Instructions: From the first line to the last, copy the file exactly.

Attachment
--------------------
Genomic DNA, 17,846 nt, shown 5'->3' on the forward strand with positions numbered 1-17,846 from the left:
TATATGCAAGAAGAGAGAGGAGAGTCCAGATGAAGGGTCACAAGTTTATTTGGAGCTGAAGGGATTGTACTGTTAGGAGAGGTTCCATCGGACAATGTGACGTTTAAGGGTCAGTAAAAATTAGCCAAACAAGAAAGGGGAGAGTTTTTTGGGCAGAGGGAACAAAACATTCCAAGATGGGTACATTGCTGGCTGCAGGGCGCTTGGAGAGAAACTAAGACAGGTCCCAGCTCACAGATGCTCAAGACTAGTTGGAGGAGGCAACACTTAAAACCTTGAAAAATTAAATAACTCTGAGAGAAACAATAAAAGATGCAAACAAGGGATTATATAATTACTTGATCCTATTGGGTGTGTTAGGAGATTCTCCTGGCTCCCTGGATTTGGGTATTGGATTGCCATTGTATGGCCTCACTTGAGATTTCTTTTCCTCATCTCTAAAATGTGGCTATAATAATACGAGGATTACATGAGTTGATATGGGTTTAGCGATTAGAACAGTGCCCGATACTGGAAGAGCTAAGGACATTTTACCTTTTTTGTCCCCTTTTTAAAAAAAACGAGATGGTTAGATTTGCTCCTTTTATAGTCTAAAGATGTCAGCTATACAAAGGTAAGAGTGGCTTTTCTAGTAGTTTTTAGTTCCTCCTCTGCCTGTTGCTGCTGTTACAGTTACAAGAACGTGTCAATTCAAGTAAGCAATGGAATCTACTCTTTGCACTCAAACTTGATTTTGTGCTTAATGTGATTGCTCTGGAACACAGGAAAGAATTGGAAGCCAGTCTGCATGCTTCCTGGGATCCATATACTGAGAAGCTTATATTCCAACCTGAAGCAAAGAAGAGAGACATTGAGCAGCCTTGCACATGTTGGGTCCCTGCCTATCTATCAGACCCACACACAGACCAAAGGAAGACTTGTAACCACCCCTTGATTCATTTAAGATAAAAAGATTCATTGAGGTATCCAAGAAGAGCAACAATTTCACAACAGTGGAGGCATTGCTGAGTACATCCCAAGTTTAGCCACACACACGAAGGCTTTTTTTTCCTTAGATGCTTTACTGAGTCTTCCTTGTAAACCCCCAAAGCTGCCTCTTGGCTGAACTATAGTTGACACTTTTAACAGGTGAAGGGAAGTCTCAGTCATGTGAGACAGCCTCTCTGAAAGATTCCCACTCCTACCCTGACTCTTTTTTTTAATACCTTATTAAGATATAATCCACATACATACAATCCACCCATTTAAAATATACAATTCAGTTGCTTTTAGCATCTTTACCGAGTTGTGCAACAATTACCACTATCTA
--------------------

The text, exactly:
Genomic DNA, 17,846 nt, shown 5'->3' on the forward strand with positions numbered 1-17,846 from the left:
TATATGCAAGAAGAGAGAGGAGAGTCCAGATGAAGGGTCACAAGTTTATTTGGAGCTGAAGGGATTGTACTGTTAGGAGAGGTTCCATCGGACAATGTGACGTTTAAGGGTCAGTAAAAATTAGCCAAACAAGAAAGGGGAGAGTTTTTTGGGCAGAGGGAACAAAACATTCCAAGATGGGTACATTGCTGGCTGCAGGGCGCTTGGAGAGAAACTAAGACAGGTCCCAGCTCACAGATGCTCAAGACTAGTTGGAGGAGGCAACACTTAAAACCTTGAAAAATTAAATAACTCTGAGAGAAACAATAAAAGATGCAAACAAGGGATTATATAATTACTTGATCCTATTGGGTGTGTTAGGAGATTCTCCTGGCTCCCTGGATTTGGGTATTGGATTGCCATTGTATGGCCTCACTTGAGATTTCTTTTCCTCATCTCTAAAATGTGGCTATAATAATACGAGGATTACATGAGTTGATATGGGTTTAGCGATTAGAACAGTGCCCGATACTGGAAGAGCTAAGGACATTTTACCTTTTTTGTCCCCTTTTTAAAAAAAACGAGATGGTTAGATTTGCTCCTTTTATAGTCTAAAGATGTCAGCTATACAAAGGTAAGAGTGGCTTTTCTAGTAGTTTTTAGTTCCTCCTCTGCCTGTTGCTGCTGTTACAGTTACAAGAACGTGTCAATTCAAGTAAGCAATGGAATCTACTCTTTGCACTCAAACTTGATTTTGTGCTTAATGTGATTGCTCTGGAACACAGGAAAGAATTGGAAGCCAGTCTGCATGCTTCCTGGGATCCATATACTGAGAAGCTTATATTCCAACCTGAAGCAAAGAAGAGAGACATTGAGCAGCCTTGCACATGTTGGGTCCCTGCCTATCTATCAGACCCACACACAGACCAAAGGAAGACTTGTAACCACCCCTTGATTCATTTAAGATAAAAAGATTCATTGAGGTATCCAAGAAGAGCAACAATTTCACAACAGTGGAGGCATTGCTGAGTACATCCCAAGTTTAGCCACACACACGAAGGCTTTTTTTTCCTTAGATGCTTTACTGAGTCTTCCTTGTAAACCCCCAAAGCTGCCTCTTGGCTGAACTATAGTTGACACTTTTAACAGGTGAAGGGAAGTCTCAGTCATGTGAGACAGCCTCTCTGAAAGATTCCCACTCCTACCCTGACTCTTTTTTTTAATACCTTATTAAGATATAATCCACATACATACAATCCACCCATTTAAAATATACAATTCAGTTGCTTTTAGCATCTTTACCGAGTTGTGCAACAATTACCACTATCTA